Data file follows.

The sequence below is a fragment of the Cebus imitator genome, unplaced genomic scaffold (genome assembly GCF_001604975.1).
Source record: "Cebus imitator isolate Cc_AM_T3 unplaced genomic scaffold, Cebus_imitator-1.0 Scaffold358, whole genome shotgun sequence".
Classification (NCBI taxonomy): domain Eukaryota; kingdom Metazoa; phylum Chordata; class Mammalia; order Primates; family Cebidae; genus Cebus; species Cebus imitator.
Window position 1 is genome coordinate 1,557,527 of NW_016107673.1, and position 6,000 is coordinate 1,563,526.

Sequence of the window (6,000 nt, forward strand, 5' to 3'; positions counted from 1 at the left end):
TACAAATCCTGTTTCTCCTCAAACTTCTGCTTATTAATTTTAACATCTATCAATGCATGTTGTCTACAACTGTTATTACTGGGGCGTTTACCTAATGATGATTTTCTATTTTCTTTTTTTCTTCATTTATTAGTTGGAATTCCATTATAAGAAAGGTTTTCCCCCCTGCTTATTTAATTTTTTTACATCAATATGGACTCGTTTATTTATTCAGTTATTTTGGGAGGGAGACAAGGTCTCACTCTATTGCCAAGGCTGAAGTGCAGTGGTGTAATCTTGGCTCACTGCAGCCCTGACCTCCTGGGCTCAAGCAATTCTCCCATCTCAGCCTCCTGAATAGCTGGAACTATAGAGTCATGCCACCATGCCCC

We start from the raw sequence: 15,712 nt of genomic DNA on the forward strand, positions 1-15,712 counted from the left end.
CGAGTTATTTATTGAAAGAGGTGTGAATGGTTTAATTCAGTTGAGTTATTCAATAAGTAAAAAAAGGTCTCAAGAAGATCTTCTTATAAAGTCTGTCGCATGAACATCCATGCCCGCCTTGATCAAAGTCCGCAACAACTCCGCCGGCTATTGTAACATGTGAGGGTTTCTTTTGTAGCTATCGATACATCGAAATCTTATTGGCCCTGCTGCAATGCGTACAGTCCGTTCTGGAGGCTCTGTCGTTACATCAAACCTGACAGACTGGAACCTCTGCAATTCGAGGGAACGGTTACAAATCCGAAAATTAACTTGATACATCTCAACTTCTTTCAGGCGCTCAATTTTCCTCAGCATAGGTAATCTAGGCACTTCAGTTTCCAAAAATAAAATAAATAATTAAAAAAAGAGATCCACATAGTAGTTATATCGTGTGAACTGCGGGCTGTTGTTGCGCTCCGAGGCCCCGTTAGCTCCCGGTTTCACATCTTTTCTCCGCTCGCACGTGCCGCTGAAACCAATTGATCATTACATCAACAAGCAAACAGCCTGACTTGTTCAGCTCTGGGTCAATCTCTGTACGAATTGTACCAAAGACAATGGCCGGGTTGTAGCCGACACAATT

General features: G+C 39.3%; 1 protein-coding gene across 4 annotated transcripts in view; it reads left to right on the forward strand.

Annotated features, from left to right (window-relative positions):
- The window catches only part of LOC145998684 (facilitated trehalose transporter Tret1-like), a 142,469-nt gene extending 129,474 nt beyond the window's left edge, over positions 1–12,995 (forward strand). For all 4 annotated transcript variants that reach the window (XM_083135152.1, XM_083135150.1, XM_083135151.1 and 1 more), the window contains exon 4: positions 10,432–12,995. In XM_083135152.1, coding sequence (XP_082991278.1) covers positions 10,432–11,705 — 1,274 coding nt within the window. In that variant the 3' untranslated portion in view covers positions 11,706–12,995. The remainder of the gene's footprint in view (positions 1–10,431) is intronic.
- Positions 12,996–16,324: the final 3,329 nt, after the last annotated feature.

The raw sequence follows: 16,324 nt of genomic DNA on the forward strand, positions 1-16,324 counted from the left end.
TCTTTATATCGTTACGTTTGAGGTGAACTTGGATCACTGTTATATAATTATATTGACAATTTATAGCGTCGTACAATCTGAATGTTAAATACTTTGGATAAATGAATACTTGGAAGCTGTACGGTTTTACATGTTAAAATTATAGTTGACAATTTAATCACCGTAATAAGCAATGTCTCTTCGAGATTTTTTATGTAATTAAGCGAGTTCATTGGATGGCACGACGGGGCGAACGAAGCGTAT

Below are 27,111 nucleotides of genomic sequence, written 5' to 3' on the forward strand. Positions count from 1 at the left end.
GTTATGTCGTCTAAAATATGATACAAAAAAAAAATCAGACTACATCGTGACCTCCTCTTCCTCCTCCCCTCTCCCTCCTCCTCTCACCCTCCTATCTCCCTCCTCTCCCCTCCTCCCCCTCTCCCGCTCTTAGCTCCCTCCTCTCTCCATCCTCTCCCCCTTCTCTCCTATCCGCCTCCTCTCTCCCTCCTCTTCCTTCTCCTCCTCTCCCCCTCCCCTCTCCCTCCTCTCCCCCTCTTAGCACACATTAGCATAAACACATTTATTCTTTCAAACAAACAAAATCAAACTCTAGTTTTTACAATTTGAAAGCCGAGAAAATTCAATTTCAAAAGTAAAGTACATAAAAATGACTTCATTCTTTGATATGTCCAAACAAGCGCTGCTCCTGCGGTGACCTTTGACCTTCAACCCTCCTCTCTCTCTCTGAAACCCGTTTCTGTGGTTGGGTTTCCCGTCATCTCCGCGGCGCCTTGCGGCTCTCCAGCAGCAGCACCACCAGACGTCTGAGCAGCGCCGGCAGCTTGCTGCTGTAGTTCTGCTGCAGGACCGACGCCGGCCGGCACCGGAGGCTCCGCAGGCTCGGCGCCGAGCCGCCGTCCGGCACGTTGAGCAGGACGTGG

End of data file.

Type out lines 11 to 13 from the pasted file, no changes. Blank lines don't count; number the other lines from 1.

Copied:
- The window catches only part of LOC145998684 (facilitated trehalose transporter Tret1-like), a 142,469-nt gene extending 129,474 nt beyond the window's left edge, over positions 1–12,995 (forward strand). For all 4 annotated transcript variants that reach the window (XM_083135152.1, XM_083135150.1, XM_083135151.1 and 1 more), the window contains exon 4: positions 10,432–12,995. In XM_083135152.1, coding sequence (XP_082991278.1) covers positions 10,432–11,705 — 1,274 coding nt within the window. In that variant the 3' untranslated portion in view covers positions 11,706–12,995. The remainder of the gene's footprint in view (positions 1–10,431) is intronic.
- Positions 12,996–16,324: the final 3,329 nt, after the last annotated feature.

The raw sequence follows: 16,324 nt of genomic DNA on the forward strand, positions 1-16,324 counted from the left end.